Beijing. Most of the patients coming home from the hospital recently recovered from the coronavirus produce various specific antibodies and T cells for the virus. A study has revealed this, which can be beneficial in making an effective vaccine against this deadly disease.
Antibodies are seen in two weeks in patients
In this study, published in a journal called Immunity, researchers tested 14 patients, with a variety of disease-resistant reactions. The results of tests conducted two weeks after six of them were discharged from the hospital showed that the antibody was intact for so long. This study also shows which part of the virus is more effective in activating these disease-resistant responses. Therefore, they have to be targeted through potential vaccines.
T cells protect the immune system from infection
Researchers at China’s Tsinghua University said that it is unclear why the level of resistance responses varies from patient to patient. He states that this variation may be related to the initial amount of virus entering the body of the patient with their physical conditions or microbiota. Researchers said that the question now is whether these disease-resistant reactions will protect the patient from Kovid-19 when exposed to SARS-COV-2 again? In addition, there is a question as to which T cells are activated by virus infection. He also stated that it is also important to note that laboratory tests that are used to detect antibodies to SARS-COV-2 in humans need to be further confirmed in their accuracy and reliability.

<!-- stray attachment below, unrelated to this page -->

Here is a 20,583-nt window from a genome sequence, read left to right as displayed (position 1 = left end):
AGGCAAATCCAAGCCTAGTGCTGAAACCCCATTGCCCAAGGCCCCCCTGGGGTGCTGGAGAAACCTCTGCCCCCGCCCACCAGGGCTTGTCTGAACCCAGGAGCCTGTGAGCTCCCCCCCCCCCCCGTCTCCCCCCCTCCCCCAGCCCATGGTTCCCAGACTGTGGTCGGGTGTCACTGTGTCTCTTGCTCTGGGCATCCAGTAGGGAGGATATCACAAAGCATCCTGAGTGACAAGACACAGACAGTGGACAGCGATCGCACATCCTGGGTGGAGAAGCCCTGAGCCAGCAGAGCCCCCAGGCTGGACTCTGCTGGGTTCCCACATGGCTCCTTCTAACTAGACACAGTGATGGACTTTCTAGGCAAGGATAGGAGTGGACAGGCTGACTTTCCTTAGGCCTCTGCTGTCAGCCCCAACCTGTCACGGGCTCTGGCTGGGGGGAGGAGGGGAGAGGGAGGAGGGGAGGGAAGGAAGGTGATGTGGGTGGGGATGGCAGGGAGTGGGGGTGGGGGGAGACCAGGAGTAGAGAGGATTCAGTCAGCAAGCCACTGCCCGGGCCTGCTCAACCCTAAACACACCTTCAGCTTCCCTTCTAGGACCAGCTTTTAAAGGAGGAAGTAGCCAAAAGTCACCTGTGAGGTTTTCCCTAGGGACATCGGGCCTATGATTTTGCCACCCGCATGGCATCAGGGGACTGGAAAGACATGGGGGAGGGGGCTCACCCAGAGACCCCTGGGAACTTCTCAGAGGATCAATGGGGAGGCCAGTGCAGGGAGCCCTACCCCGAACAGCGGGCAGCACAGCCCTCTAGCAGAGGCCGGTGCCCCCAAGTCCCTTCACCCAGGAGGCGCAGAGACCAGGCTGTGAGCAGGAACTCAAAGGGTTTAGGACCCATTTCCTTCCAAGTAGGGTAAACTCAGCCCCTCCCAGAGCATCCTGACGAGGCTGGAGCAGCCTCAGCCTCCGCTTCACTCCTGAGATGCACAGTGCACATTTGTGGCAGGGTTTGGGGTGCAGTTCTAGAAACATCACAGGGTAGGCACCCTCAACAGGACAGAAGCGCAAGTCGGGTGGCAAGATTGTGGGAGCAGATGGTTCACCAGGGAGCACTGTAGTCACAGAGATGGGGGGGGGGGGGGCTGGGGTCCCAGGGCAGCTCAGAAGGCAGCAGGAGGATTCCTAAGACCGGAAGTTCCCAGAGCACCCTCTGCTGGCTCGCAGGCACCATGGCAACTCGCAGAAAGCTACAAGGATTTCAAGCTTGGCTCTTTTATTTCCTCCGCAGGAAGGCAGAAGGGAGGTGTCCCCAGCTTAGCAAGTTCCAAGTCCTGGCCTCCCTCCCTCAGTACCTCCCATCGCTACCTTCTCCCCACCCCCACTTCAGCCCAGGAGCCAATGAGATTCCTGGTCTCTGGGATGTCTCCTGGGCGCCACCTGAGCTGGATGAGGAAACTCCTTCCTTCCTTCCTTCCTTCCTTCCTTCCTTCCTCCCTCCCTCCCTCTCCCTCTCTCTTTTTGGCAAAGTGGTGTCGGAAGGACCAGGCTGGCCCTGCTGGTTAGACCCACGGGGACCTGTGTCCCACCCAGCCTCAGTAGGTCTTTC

B and T cells protect against infection
“Our findings suggest that both B and T cells provide protection to the central part of the immune system against viral infection,” said study co-senior Chen Dong from Tsinghua University. He stated that our work provided a basis for further analysis of protective immunity and to understand the mechanisms underlying the development of coronavirus, especially in severe cases. This can also create an effective vaccine to prevent infection.
An in-depth study on SARS-COV-2 needed
Cheng-Feng Quinn of the Chinese Academy of Military Medical Science said that we still have little information about the protective immune responses induced by the anti-virus virus, SARS-COV-2 if information about it is collected. So the development of an effective vaccine can be accelerated.